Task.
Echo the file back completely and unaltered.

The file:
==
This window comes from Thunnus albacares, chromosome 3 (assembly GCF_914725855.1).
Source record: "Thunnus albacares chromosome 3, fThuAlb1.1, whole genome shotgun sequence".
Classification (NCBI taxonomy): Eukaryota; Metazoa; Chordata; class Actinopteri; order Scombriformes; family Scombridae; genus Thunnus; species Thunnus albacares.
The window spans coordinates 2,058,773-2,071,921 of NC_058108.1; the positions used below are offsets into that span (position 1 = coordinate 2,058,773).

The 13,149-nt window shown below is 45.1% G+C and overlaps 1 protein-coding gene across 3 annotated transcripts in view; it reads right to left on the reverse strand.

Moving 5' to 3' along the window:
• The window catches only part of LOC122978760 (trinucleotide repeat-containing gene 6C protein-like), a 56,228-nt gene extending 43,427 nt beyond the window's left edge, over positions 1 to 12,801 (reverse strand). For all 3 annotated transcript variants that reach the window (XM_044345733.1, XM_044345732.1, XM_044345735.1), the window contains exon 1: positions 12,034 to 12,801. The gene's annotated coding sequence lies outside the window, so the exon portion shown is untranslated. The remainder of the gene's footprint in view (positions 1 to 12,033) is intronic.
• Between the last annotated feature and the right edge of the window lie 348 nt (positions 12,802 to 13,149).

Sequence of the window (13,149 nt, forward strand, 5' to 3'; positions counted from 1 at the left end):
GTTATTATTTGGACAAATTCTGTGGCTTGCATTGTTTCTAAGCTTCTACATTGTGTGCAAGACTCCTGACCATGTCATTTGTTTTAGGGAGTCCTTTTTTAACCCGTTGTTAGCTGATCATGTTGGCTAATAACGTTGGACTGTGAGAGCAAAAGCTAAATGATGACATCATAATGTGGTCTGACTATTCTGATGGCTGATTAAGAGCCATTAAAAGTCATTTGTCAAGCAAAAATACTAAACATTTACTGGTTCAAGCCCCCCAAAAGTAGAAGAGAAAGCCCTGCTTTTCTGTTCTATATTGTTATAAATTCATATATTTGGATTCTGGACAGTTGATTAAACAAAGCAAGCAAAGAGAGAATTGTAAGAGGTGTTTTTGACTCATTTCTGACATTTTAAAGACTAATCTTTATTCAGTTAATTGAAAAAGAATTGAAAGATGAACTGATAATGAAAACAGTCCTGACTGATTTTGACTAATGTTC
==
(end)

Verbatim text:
This window comes from Thunnus albacares, chromosome 3 (assembly GCF_914725855.1).
Source record: "Thunnus albacares chromosome 3, fThuAlb1.1, whole genome shotgun sequence".
Classification (NCBI taxonomy): Eukaryota; Metazoa; Chordata; class Actinopteri; order Scombriformes; family Scombridae; genus Thunnus; species Thunnus albacares.
The window spans coordinates 2,058,773-2,071,921 of NC_058108.1; the positions used below are offsets into that span (position 1 = coordinate 2,058,773).

The 13,149-nt window shown below is 45.1% G+C and overlaps 1 protein-coding gene across 3 annotated transcripts in view; it reads right to left on the reverse strand.

Moving 5' to 3' along the window:
• The window catches only part of LOC122978760 (trinucleotide repeat-containing gene 6C protein-like), a 56,228-nt gene extending 43,427 nt beyond the window's left edge, over positions 1 to 12,801 (reverse strand). For all 3 annotated transcript variants that reach the window (XM_044345733.1, XM_044345732.1, XM_044345735.1), the window contains exon 1: positions 12,034 to 12,801. The gene's annotated coding sequence lies outside the window, so the exon portion shown is untranslated. The remainder of the gene's footprint in view (positions 1 to 12,033) is intronic.
• Between the last annotated feature and the right edge of the window lie 348 nt (positions 12,802 to 13,149).

Sequence of the window (13,149 nt, forward strand, 5' to 3'; positions counted from 1 at the left end):
GTTATTATTTGGACAAATTCTGTGGCTTGCATTGTTTCTAAGCTTCTACATTGTGTGCAAGACTCCTGACCATGTCATTTGTTTTAGGGAGTCCTTTTTTAACCCGTTGTTAGCTGATCATGTTGGCTAATAACGTTGGACTGTGAGAGCAAAAGCTAAATGATGACATCATAATGTGGTCTGACTATTCTGATGGCTGATTAAGAGCCATTAAAAGTCATTTGTCAAGCAAAAATACTAAACATTTACTGGTTCAAGCCCCCCAAAAGTAGAAGAGAAAGCCCTGCTTTTCTGTTCTATATTGTTATAAATTCATATATTTGGATTCTGGACAGTTGATTAAACAAAGCAAGCAAAGAGAGAATTGTAAGAGGTGTTTTTGACTCATTTCTGACATTTTAAAGACTAATCTTTATTCAGTTAATTGAAAAAGAATTGAAAGATGAACTGATAATGAAAACAGTCCTGACTGATTTTGACTAATGTTC